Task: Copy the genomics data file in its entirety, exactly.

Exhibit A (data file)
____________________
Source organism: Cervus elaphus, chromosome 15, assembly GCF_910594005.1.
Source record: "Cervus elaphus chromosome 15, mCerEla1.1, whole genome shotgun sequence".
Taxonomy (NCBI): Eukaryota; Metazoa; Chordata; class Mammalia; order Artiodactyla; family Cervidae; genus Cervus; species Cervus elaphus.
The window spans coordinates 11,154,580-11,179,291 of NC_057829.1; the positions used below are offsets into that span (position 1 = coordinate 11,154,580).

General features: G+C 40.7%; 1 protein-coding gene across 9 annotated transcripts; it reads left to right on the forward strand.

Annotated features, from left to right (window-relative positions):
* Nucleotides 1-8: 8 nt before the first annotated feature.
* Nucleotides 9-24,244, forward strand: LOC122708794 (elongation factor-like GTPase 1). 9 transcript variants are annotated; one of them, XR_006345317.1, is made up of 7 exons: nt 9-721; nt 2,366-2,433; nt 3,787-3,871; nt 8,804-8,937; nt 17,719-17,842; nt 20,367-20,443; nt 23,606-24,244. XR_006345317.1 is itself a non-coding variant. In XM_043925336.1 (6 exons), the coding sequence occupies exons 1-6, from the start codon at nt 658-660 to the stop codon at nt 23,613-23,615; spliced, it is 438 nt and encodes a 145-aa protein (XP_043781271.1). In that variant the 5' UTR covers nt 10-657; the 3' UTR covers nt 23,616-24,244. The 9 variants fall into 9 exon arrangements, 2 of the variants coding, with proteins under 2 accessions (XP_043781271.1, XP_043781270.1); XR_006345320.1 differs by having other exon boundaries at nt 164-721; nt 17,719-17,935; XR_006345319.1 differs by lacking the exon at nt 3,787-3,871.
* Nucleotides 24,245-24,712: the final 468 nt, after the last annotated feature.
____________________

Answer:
Source organism: Cervus elaphus, chromosome 15, assembly GCF_910594005.1.
Source record: "Cervus elaphus chromosome 15, mCerEla1.1, whole genome shotgun sequence".
Taxonomy (NCBI): Eukaryota; Metazoa; Chordata; class Mammalia; order Artiodactyla; family Cervidae; genus Cervus; species Cervus elaphus.
The window spans coordinates 11,154,580-11,179,291 of NC_057829.1; the positions used below are offsets into that span (position 1 = coordinate 11,154,580).

General features: G+C 40.7%; 1 protein-coding gene across 9 annotated transcripts; it reads left to right on the forward strand.

Annotated features, from left to right (window-relative positions):
* Nucleotides 1-8: 8 nt before the first annotated feature.
* Nucleotides 9-24,244, forward strand: LOC122708794 (elongation factor-like GTPase 1). 9 transcript variants are annotated; one of them, XR_006345317.1, is made up of 7 exons: nt 9-721; nt 2,366-2,433; nt 3,787-3,871; nt 8,804-8,937; nt 17,719-17,842; nt 20,367-20,443; nt 23,606-24,244. XR_006345317.1 is itself a non-coding variant. In XM_043925336.1 (6 exons), the coding sequence occupies exons 1-6, from the start codon at nt 658-660 to the stop codon at nt 23,613-23,615; spliced, it is 438 nt and encodes a 145-aa protein (XP_043781271.1). In that variant the 5' UTR covers nt 10-657; the 3' UTR covers nt 23,616-24,244. The 9 variants fall into 9 exon arrangements, 2 of the variants coding, with proteins under 2 accessions (XP_043781271.1, XP_043781270.1); XR_006345320.1 differs by having other exon boundaries at nt 164-721; nt 17,719-17,935; XR_006345319.1 differs by lacking the exon at nt 3,787-3,871.
* Nucleotides 24,245-24,712: the final 468 nt, after the last annotated feature.